These weighted predictions are delivered to the Planner aspect of the AI stack — the vehicle’s executive decision-maker — which uses those predictions to help it decide how the Zoox vehicle will operate safely.

From perception through to planning, the whole process is working in real-time; this robotaxi has lightning-quick reactions, should it need them.

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The team can be confident of its predictions because it has a vast pool of data with which to train its ML algorithms — millions of road miles of high-resolution sensor data collected by the Zoox test fleet: Toyota Highlanders retrofitted with an almost identical sensor architecture as the robotaxi mapping and driving autonomously in San Francisco, Seattle, and Las Vegas.

This two framed animation shows Zoox's software making predictions about movements on the left, on the right is the camera view of those same pedestrians crossing the street as the vehicle is stopped
An example of a Zoox vehicle negotiating a busy intersection in Las Vegas at night. The green boxes show the most likely prediction for each agent in the scene as far as 8 seconds into the future.

Zoox has a further advantage.

“We don’t need to label any data by hand, because our data show where things actually moved into the future,” says Wang. “My team doesn’t have a data problem. Our main challenge is that the future is inherently uncertain. Even humans cannot do this task perfectly.”

Utilizing graph neural networks

While perfect prediction is, by its nature, impossible, Wang’s team is currently taking steps on several fronts to raise the vehicle’s prediction capabilities to the next level, firstly by leveraging a graph neural network (GNN) approach.

“Think of the GNN as a message-passing system by which all the agents and static elements in the scene are interconnected,” says Mahsa Ghafarianzadeh, senior software engineer on the Prediction team.

“What this enables is the explicit encoding of the relationships between all the agents in the scene, as well as the Zoox vehicle, and how these relationships might develop into the future.”

One of Zoox’s test vehicles driving autonomously in Las Vegas, the vehicle is traveling down Flamingo Road, there are other cars, several casinos, and a pedestrian bridge in the background
A Zoox test vehicle navigating Las Vegas autonomously.

To give an everyday example, imagine yourself walking down the middle of a long corridor and seeing a stranger walking toward you, also in the middle of the corridor. That act of seeing each other is effectively the passing of a tacit message that would likely cause you both to alter your course slightly, so that by the time you reach each other, you won’t collide or require a sharp course-correction. That’s human nature.

This animation shows the output of Zoox models on the same initial scene but conditioned on different future actions the vehicle (green) is considering. Zoox is able to predict different yielding behavior of other cars based on when their vehicle enters the intersection. The center animation even shows they predict a collision if we were to take that particular action.
This shows the output of Zoox models on the same initial scene but conditioned on different future actions the vehicle (green) is considering. Zoox is able to predict different yielding behavior of other cars based on when their vehicle enters the intersection. The center animation even shows they predict a collision if we were to take that particular action.

So this GNN approach results in the prediction of more natural behaviors between everyone around the Zoox vehicle, because the algorithm, through training on Zoox’s vast pool of real-world road data, is better able to model how agents, on foot or in cars, affect each other’s behavior in the real world.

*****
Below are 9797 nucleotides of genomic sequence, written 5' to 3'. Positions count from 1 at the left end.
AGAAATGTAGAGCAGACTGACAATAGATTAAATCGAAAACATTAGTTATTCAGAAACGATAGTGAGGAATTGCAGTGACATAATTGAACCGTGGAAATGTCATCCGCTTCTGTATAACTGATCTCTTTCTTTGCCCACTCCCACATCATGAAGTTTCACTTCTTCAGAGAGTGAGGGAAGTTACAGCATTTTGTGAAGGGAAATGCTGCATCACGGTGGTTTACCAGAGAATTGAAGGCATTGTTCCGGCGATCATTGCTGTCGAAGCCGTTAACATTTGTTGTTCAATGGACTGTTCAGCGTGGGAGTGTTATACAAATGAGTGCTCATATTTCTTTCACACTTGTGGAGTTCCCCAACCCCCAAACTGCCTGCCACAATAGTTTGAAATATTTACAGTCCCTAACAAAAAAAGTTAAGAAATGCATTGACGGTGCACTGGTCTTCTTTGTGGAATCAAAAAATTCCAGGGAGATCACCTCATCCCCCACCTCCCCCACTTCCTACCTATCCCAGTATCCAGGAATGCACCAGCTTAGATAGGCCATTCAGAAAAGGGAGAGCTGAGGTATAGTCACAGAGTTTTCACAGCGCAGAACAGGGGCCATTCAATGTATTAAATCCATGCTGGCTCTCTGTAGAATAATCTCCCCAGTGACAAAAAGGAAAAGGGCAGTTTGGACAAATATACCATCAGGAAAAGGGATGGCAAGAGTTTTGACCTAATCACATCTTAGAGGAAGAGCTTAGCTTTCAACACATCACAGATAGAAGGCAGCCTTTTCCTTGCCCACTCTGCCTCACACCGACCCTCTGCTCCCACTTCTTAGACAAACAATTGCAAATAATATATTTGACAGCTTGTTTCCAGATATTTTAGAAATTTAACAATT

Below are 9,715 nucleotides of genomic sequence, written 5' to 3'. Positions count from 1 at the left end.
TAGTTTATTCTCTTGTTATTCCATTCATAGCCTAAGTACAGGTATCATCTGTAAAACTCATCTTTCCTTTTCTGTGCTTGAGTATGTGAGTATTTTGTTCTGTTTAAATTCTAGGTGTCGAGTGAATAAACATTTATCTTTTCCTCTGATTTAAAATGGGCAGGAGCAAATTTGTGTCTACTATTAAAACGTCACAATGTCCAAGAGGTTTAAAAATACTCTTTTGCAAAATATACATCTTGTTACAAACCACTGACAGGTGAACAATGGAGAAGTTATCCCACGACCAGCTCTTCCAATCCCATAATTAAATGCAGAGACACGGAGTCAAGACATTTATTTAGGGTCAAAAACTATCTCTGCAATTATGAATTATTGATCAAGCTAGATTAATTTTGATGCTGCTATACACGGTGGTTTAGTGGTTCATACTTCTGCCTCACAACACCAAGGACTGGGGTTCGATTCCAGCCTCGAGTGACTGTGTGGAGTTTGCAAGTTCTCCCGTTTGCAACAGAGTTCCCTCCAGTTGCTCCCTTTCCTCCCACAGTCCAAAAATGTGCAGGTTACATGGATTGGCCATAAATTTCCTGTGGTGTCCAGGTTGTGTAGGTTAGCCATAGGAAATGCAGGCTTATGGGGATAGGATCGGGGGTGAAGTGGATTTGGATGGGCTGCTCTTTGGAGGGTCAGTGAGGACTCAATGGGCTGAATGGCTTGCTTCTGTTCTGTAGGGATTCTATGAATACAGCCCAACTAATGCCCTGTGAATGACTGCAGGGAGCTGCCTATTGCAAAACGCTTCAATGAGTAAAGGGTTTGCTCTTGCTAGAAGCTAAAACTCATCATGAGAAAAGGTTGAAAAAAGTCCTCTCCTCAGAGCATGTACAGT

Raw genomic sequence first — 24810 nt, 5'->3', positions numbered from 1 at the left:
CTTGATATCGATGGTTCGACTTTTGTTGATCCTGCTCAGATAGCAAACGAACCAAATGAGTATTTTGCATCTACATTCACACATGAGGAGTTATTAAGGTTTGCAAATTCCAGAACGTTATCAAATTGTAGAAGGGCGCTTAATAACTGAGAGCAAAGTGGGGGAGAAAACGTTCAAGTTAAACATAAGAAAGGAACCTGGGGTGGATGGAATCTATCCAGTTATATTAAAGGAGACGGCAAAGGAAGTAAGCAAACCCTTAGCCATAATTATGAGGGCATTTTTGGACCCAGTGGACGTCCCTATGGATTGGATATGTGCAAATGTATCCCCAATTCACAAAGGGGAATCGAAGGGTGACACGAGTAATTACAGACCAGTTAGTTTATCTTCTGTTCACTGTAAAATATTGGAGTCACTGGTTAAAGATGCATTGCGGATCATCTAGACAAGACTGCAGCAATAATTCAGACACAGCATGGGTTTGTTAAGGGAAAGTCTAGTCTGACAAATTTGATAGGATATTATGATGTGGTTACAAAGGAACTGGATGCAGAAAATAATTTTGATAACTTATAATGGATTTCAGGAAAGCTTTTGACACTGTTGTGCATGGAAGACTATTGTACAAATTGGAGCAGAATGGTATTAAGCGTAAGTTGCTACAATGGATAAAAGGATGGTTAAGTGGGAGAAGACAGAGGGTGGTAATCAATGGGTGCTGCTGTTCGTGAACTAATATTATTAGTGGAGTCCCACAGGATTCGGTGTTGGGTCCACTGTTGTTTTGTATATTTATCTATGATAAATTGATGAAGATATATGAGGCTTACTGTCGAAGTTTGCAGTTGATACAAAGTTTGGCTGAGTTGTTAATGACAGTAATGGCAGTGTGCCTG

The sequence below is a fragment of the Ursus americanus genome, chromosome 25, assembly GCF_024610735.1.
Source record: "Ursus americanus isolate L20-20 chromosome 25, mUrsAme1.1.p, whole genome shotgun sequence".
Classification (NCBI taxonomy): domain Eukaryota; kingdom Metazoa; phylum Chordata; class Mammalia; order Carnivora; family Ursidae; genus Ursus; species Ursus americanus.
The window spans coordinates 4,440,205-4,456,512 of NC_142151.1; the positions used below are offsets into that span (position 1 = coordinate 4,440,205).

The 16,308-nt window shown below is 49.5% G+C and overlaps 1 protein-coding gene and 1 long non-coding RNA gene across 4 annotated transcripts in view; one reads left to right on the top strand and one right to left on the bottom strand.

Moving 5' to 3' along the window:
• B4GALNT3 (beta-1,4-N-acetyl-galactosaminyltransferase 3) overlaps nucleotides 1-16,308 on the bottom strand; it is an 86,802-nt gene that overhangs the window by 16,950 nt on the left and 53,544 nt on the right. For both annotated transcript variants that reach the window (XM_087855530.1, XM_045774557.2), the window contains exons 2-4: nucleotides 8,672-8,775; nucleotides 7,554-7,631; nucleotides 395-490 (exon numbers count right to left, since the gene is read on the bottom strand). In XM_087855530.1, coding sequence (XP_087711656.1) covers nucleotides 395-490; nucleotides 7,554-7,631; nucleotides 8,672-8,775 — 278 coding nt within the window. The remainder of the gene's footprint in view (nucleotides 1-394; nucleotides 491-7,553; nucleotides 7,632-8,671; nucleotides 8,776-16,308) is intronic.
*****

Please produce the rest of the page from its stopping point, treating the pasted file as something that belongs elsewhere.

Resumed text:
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Another way the Prediction team is improving accuracy is by embracing the fact that what you do as a driver affects other drivers, which in turn affects you. For example, if you get into your parked car and pull out just a little into busy traffic, a driver coming up the road behind you may slow down or stop to let you out, or they may drive straight past, obliging you to wait for a better opportunity.

“Prediction doesn’t happen in a vacuum. Other people’s behaviors are dependent on how their world is changing. If you’re not capturing that within prediction, you’re limiting yourself,” says Wang.

Next steps

Work is now underway to integrate Prediction even more deeply with Planner, creating a feedback loop. Instead of simply receiving predictions and making a decision on how to proceed, the Planner can now interact with Prediction along these lines: “If I perform action X, or Y, or Z, how are the agents in my vicinity likely to adjust their own behavior in each case?”

I’ve seen Prediction grow from being just three source code files implementing basic heuristics to predict trajectories to where it is now, at the cutting edge of deep learning. It’s incredible how fast everything is evolving.
Mahsa Ghafarianzadeh

In this way, the Zoox robotaxi will become even more naturalistic and adept at negotiations with other vehicles, while also creating a smoother-flowing ride for its customers.

“The team and I started to work on this new mode a couple years ago, just as a research project,” says Morales, “and now we’re focused on its integration, ironing everything out, reducing latency, and generally making it production-ready.”

The ever-increasing sophistication of the Zoox robotaxi’s predictive abilities is a clear source of pride for the team dedicated to it.

“I’ve been in this team for over five years. I’ve seen Prediction grow from being just three source code files implementing basic heuristics to predict trajectories to where it is now, at the cutting edge of deep learning. It’s incredible how fast everything is evolving,” says Ghafarianzadeh.

Indeed, at this rate, the Zoox robotaxi may ultimately become the most prescient vehicle on the road. Though that prediction comes with the usual caveat: Nobody can perfectly predict the future.

Research areas